Can the U.S. government use social media to combat anti-social behavior? Can America win the online battle for the hearts and minds of potential terrorists?
In December 2013 The New York Times wrote about a fledgling State Department initiative in which a small band of analysts would use Twitter, YouTube, and Tumblr to reach out to English-speakers at risk for joining groups such as al-Qaida and the Islamic State, formerly known as the Islamic State of Iraq and Syria, or ISIS.
This pilot program by the Center for Strategic Counterterrorism Communications — dubbed “Think Again Turn Away” — would be conducted by the same small staff that routinely tangled online with pro-terrorism commenters in Arabic, Punjabi, Somali and Urdu — with no additional resources allocated.
Since its inception, the program has tweeted more than 1,500 times, averaging a handful a day. Now, according to Nextgov, the State Department is expanding the program by awarding a six-month contract to JTG Inc., a Virginia company specializing in intelligence, especially linguistic, analysis.
Whether this investment marks a sense of success surrounding the six-month-old program is hard to say, even for its leadership. “We don’t give ourselves airs that we are a huge operation or that we are radically shifting sentiment,” says CSCC’s coordinator, Alberto Fernandez, a former U.S. ambassador to Equatorial Guinea. “But, at the very least, we are beginning to begin to present alternate points of view.”
Fighting Images With Images
The new project raises the question of whether a government-sponsored social media effort will have greater success than similar U.S. programs in traditional media, such as Voice of America radio broadcasting and Alhurra, an Arabic-language satellite TV channel that reaches many countries in the Middle East and North Africa.
“Think Again Turn Away” posts rely heavily on images. These posts are meant as a direct counterpoint to the glorification of violence — and, as Fernandez describes it, “jihad porn” — that groups like al-Qaida are sharing on their own networks. The CSCC program often uses the same images the extremists originally shared.
“Is ISIS propaganda being talked about because it’s slick and it’s effective,” Fernandez asks, “or is it being talked about because they captured these cities, did these spectacular things, slaughtered people and boasted about it?”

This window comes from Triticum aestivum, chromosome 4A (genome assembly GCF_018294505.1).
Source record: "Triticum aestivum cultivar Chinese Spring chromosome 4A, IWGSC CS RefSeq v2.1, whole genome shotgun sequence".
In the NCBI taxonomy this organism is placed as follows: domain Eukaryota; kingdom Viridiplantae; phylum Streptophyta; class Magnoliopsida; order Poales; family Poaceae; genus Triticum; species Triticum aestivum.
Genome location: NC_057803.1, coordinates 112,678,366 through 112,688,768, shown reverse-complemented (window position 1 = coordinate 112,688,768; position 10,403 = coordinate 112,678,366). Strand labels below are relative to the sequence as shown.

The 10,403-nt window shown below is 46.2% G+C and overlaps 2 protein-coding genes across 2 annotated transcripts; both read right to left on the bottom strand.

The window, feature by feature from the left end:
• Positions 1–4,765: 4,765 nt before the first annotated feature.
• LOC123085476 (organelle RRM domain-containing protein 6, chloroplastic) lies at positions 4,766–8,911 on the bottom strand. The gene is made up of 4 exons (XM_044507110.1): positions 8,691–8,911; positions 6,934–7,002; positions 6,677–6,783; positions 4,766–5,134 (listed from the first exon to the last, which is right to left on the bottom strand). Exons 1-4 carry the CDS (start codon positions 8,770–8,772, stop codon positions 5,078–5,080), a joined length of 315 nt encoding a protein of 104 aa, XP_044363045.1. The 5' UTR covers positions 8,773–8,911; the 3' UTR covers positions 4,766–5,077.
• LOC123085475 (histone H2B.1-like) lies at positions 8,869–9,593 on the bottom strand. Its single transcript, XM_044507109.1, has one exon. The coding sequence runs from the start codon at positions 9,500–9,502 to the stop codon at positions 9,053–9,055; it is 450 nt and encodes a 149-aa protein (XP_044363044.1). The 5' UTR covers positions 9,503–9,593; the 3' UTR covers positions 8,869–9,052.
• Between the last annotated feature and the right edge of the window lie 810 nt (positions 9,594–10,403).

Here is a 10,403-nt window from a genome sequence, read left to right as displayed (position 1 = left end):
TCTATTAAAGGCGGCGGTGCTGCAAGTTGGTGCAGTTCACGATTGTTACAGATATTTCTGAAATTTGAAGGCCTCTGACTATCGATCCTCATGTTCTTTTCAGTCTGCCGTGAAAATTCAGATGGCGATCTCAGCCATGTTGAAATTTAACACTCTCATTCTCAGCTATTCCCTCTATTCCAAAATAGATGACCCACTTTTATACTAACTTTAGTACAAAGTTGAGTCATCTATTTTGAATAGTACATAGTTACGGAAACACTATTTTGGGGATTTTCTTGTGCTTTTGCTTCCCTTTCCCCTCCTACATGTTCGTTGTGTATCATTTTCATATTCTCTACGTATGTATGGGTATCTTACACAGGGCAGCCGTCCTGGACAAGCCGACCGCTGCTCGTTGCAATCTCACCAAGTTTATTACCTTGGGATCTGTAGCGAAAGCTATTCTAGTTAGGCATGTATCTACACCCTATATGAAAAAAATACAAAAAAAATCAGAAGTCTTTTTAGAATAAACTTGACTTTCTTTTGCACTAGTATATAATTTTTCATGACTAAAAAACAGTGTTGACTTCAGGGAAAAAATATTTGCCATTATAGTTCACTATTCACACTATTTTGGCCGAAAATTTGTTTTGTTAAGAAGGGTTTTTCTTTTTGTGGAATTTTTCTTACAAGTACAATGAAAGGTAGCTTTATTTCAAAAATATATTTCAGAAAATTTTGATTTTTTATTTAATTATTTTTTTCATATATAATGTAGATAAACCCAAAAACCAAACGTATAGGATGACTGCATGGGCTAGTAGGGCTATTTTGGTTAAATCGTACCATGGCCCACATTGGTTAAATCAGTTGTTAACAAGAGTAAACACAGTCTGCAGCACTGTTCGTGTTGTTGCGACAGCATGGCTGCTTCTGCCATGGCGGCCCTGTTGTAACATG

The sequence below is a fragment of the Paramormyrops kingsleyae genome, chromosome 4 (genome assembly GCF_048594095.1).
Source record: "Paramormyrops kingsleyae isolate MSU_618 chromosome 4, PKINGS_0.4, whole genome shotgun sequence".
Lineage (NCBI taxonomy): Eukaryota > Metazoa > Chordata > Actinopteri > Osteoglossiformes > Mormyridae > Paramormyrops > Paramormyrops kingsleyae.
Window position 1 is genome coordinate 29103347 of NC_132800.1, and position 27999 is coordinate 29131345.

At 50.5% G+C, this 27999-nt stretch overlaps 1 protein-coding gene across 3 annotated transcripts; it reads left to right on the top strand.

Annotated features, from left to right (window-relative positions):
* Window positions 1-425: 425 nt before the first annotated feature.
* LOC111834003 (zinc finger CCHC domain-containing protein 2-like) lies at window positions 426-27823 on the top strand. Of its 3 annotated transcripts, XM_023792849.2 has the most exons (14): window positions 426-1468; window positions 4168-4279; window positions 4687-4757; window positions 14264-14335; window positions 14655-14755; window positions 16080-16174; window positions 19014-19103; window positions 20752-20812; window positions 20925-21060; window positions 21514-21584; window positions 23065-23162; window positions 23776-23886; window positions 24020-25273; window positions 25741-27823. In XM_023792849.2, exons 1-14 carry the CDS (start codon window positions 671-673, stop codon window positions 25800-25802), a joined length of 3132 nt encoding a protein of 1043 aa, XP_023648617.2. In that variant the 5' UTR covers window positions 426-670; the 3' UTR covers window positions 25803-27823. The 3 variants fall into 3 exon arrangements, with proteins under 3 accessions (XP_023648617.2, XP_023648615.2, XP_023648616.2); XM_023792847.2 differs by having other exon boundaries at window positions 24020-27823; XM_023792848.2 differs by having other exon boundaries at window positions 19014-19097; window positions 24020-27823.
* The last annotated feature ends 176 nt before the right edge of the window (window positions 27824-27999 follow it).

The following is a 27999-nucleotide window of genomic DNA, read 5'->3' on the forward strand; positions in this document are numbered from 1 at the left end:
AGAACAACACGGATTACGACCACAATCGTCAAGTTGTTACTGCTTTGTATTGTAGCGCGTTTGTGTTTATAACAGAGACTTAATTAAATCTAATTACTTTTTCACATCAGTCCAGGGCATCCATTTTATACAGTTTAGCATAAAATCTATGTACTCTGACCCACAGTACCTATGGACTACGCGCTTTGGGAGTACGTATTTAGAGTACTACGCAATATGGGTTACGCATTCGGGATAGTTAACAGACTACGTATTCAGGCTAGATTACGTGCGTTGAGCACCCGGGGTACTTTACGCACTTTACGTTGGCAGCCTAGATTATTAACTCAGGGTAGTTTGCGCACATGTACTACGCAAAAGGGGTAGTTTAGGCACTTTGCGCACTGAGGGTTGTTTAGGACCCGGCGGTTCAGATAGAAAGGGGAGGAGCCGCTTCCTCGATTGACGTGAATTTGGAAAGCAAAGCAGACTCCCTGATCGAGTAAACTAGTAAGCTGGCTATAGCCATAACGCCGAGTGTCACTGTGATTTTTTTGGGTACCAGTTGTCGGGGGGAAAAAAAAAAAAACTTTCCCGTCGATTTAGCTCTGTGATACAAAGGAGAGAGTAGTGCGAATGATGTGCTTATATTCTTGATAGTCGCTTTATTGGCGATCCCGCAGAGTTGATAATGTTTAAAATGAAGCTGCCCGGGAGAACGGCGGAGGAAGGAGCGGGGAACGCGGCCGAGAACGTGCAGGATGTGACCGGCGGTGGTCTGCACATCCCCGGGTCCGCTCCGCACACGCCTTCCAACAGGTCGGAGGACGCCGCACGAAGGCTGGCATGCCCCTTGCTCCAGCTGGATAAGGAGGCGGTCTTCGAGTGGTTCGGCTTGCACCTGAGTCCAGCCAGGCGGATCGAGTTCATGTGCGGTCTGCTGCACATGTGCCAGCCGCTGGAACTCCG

Fernandez rattles off a number of instances where extremist social media content was wrongly contextualized — earthquake victims in Pakistan passed off as drone victims, or American equipment in Afghanistan portrayed as Islamic State spoils. These falsities may have reached more people than CSCC’s posts will, but the recent financial investment in a contractor underscores the government’s commitment to pointing out hypocrisy in terrorist deeds.
“Our bread and butter is always the images, the words and deeds of the terrorists, the extremists themselves,” Fernandez explains. But CSCC presents the content in such a way as to show how al-Qaida’s actions are un-Islamic and hurtful to Muslims — two criticisms that it hopes will resonate with its target audience.
Using The Internet
The Internet is “incredibly important for the dissemination of [extremist] ideology,” says Jytte Klausen, a professor of international cooperation in Brandeis University’s politics department. She also founded the Western Jihadism Project, which describes itself as “a data collection and archive focused on Islamist extremist groups in the West” and which is currently funded by the U.S. Department of Justice.
According to Klausen, the Internet is used to “prep” potential recruits by first getting them to accept an ideology, then implementing that ideology in their own lives.
Those who study this process of radicalization “have no way of measuring how many people sit at home and interact with these people online without moving out of their bedrooms,” says Klausen. But for those who do take steps to establish in-person relationships with extremist groups, their radicalization can increasingly be traced back to the Internet.
Klausen calls “Think Again Turn Away” a low-cost strategy, but she emphasizes that ultimately religion and doctrine are not the primary reasons that people are joining up with the Islamic State and al-Qaida. She thinks that most of the people who become extremists are looking for excitement, thrill and a sense of community.
“It’s difficult for the State Department to compete with that,” Klausen concludes.
The CSCC says its staff is diverse and includes Muslims and non-Muslims with many years of experience in the region. The center is openly affiliated with the State Department and, as Fernandez says, largely “preaching to the converted.” However, he takes hope that by sticking with the facts and disparaging acts of terrorism — rather than glorifying America — it has a chance of not being dismissed as mere Western propaganda.
To Fernandez, simply entering the dialogue is a victory in itself; but, with strong anti-American bias present among many in the target audience, he openly muses about combating the “noise” produced by social media — and, on a darker note, the “noise” of bold acts of violence.
“It’s good to argue,” says Fernandez. He likes a Winston Churchill quote about the value of rhetoric: “To jaw-jaw is always better than to war-war.”
If to tweet-tweet is the new rhetorical battleground of our age, then the U.S. is unwilling to be a mere spectator.
Daisy Alioto, formerly of NPR, is a news assistant at Law360.
The Protojournalist is an experiment in reporting. Abstract. Concrete. @NPRtpj